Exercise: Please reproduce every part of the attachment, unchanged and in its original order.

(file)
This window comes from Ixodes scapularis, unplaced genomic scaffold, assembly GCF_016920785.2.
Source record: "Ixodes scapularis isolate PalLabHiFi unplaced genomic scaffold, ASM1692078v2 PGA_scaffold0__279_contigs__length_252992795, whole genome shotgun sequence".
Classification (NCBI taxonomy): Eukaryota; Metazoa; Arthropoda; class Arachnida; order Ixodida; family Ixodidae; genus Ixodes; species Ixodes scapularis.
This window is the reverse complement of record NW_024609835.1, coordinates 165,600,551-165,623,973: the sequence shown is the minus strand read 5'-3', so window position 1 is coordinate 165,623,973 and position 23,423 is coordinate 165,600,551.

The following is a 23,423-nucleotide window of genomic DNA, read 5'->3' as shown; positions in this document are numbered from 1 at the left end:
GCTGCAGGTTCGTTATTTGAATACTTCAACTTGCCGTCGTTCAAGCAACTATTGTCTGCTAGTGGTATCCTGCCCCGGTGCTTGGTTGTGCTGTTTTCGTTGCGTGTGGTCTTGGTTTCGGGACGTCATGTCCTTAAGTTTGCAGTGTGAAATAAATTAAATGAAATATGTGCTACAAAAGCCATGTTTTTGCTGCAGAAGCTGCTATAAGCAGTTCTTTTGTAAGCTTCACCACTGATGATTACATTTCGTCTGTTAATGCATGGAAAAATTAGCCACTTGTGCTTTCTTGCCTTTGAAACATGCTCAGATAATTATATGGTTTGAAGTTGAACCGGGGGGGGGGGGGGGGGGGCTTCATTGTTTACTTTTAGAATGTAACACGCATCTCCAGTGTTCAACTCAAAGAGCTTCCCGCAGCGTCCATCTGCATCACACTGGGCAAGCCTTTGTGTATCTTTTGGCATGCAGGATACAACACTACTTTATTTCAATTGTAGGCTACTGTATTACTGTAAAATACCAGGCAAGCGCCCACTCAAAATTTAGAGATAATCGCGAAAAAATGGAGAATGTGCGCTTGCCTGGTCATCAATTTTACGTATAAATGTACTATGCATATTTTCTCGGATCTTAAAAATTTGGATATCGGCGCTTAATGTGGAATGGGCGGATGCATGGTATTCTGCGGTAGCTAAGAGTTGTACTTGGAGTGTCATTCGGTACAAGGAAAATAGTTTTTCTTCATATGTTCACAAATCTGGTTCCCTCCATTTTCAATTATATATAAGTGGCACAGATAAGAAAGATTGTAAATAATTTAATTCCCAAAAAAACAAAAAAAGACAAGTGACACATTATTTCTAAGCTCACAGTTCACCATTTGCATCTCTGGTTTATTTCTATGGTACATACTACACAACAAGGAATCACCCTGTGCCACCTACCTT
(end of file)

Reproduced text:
This window comes from Ixodes scapularis, unplaced genomic scaffold, assembly GCF_016920785.2.
Source record: "Ixodes scapularis isolate PalLabHiFi unplaced genomic scaffold, ASM1692078v2 PGA_scaffold0__279_contigs__length_252992795, whole genome shotgun sequence".
Classification (NCBI taxonomy): Eukaryota; Metazoa; Arthropoda; class Arachnida; order Ixodida; family Ixodidae; genus Ixodes; species Ixodes scapularis.
This window is the reverse complement of record NW_024609835.1, coordinates 165,600,551-165,623,973: the sequence shown is the minus strand read 5'-3', so window position 1 is coordinate 165,623,973 and position 23,423 is coordinate 165,600,551.

The following is a 23,423-nucleotide window of genomic DNA, read 5'->3' as shown; positions in this document are numbered from 1 at the left end:
GCTGCAGGTTCGTTATTTGAATACTTCAACTTGCCGTCGTTCAAGCAACTATTGTCTGCTAGTGGTATCCTGCCCCGGTGCTTGGTTGTGCTGTTTTCGTTGCGTGTGGTCTTGGTTTCGGGACGTCATGTCCTTAAGTTTGCAGTGTGAAATAAATTAAATGAAATATGTGCTACAAAAGCCATGTTTTTGCTGCAGAAGCTGCTATAAGCAGTTCTTTTGTAAGCTTCACCACTGATGATTACATTTCGTCTGTTAATGCATGGAAAAATTAGCCACTTGTGCTTTCTTGCCTTTGAAACATGCTCAGATAATTATATGGTTTGAAGTTGAACCGGGGGGGGGGGGGGGGGGGCTTCATTGTTTACTTTTAGAATGTAACACGCATCTCCAGTGTTCAACTCAAAGAGCTTCCCGCAGCGTCCATCTGCATCACACTGGGCAAGCCTTTGTGTATCTTTTGGCATGCAGGATACAACACTACTTTATTTCAATTGTAGGCTACTGTATTACTGTAAAATACCAGGCAAGCGCCCACTCAAAATTTAGAGATAATCGCGAAAAAATGGAGAATGTGCGCTTGCCTGGTCATCAATTTTACGTATAAATGTACTATGCATATTTTCTCGGATCTTAAAAATTTGGATATCGGCGCTTAATGTGGAATGGGCGGATGCATGGTATTCTGCGGTAGCTAAGAGTTGTACTTGGAGTGTCATTCGGTACAAGGAAAATAGTTTTTCTTCATATGTTCACAAATCTGGTTCCCTCCATTTTCAATTATATATAAGTGGCACAGATAAGAAAGATTGTAAATAATTTAATTCCCAAAAAAACAAAAAAAGACAAGTGACACATTATTTCTAAGCTCACAGTTCACCATTTGCATCTCTGGTTTATTTCTATGGTACATACTACACAACAAGGAATCACCCTGTGCCACCTACCTT